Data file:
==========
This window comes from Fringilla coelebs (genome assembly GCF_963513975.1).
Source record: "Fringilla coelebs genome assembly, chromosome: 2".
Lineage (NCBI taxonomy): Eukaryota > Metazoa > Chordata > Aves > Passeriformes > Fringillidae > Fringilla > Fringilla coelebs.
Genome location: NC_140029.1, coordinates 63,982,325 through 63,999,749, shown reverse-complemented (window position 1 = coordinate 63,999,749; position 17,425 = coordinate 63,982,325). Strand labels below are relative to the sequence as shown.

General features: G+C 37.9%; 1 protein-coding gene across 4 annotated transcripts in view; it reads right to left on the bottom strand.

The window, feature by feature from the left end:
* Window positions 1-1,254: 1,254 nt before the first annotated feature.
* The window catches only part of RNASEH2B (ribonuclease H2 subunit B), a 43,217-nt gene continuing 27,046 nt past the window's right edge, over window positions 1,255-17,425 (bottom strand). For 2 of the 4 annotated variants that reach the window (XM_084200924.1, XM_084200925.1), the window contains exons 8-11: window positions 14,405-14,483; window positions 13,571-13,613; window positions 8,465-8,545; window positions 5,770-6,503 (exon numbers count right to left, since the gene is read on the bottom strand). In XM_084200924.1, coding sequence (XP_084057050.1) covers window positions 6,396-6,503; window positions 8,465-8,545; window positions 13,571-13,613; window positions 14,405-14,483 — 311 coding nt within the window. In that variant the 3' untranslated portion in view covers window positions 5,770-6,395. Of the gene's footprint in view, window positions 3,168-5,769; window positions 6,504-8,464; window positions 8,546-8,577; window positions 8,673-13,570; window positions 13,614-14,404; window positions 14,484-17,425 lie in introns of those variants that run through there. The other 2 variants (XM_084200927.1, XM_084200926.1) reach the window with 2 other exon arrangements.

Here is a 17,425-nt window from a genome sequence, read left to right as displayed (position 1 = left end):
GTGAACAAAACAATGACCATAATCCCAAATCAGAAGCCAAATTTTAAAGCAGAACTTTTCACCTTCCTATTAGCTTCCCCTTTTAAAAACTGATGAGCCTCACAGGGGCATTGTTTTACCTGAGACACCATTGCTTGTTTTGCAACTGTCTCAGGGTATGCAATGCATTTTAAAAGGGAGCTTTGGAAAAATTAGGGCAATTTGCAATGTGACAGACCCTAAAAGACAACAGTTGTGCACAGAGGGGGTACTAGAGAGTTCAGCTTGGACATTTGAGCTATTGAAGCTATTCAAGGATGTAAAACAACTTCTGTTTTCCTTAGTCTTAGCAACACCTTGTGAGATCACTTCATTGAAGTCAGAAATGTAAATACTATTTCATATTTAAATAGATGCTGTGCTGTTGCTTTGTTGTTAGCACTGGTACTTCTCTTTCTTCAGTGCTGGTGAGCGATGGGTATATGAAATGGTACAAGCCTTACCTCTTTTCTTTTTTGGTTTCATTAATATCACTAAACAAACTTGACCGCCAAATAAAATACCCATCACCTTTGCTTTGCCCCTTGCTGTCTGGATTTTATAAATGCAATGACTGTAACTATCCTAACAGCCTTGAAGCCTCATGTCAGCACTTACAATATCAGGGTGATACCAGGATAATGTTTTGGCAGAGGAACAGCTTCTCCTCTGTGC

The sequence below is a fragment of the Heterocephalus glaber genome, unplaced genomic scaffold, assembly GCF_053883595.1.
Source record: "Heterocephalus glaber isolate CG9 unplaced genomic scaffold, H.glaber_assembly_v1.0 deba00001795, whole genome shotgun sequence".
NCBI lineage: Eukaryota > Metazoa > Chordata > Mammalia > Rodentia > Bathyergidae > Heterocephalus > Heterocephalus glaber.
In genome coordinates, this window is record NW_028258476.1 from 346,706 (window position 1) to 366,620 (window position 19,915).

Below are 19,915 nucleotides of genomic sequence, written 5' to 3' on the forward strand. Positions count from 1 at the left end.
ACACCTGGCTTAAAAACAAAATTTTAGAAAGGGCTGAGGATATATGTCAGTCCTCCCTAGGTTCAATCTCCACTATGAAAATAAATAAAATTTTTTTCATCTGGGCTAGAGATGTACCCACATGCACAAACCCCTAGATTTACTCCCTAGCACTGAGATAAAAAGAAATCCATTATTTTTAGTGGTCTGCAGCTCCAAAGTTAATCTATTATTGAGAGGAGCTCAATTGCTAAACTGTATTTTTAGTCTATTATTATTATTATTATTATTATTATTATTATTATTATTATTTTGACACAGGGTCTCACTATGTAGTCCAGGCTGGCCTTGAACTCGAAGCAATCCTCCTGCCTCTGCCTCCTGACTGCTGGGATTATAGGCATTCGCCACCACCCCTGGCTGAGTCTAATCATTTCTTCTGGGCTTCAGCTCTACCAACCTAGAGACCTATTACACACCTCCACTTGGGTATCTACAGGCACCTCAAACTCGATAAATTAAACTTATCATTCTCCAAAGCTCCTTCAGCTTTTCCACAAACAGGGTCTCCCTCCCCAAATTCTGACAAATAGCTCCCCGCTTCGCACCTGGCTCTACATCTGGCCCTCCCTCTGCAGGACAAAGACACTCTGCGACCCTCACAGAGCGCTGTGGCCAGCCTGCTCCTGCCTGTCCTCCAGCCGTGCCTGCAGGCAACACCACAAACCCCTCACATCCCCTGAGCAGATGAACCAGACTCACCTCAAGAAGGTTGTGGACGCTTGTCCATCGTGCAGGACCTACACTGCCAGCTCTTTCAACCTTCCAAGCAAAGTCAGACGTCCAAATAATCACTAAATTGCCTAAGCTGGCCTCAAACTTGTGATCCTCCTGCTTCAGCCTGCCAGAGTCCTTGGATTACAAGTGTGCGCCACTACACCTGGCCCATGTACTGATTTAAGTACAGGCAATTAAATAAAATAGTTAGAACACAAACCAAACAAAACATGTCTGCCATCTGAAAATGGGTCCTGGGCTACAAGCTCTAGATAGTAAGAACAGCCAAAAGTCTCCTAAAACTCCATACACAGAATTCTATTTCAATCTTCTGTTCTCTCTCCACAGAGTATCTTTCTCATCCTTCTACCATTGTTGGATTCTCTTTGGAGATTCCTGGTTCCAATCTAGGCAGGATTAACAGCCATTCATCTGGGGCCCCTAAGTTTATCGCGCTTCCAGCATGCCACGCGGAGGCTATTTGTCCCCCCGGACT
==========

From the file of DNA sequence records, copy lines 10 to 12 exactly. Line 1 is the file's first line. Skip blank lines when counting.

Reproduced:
GTGAACAAAACAATGACCATAATCCCAAATCAGAAGCCAAATTTTAAAGCAGAACTTTTCACCTTCCTATTAGCTTCCCCTTTTAAAAACTGATGAGCCTCACAGGGGCATTGTTTTACCTGAGACACCATTGCTTGTTTTGCAACTGTCTCAGGGTATGCAATGCATTTTAAAAGGGAGCTTTGGAAAAATTAGGGCAATTTGCAATGTGACAGACCCTAAAAGACAACAGTTGTGCACAGAGGGGGTACTAGAGAGTTCAGCTTGGACATTTGAGCTATTGAAGCTATTCAAGGATGTAAAACAACTTCTGTTTTCCTTAGTCTTAGCAACACCTTGTGAGATCACTTCATTGAAGTCAGAAATGTAAATACTATTTCATATTTAAATAGATGCTGTGCTGTTGCTTTGTTGTTAGCACTGGTACTTCTCTTTCTTCAGTGCTGGTGAGCGATGGGTATATGAAATGGTACAAGCCTTACCTCTTTTCTTTTTTGGTTTCATTAATATCACTAAACAAACTTGACCGCCAAATAAAATACCCATCACCTTTGCTTTGCCCCTTGCTGTCTGGATTTTATAAATGCAATGACTGTAACTATCCTAACAGCCTTGAAGCCTCATGTCAGCACTTACAATATCAGGGTGATACCAGGATAATGTTTTGGCAGAGGAACAGCTTCTCCTCTGTGC

The sequence below is a fragment of the Heterocephalus glaber genome, unplaced genomic scaffold, assembly GCF_053883595.1.
Source record: "Heterocephalus glaber isolate CG9 unplaced genomic scaffold, H.glaber_assembly_v1.0 deba00001795, whole genome shotgun sequence".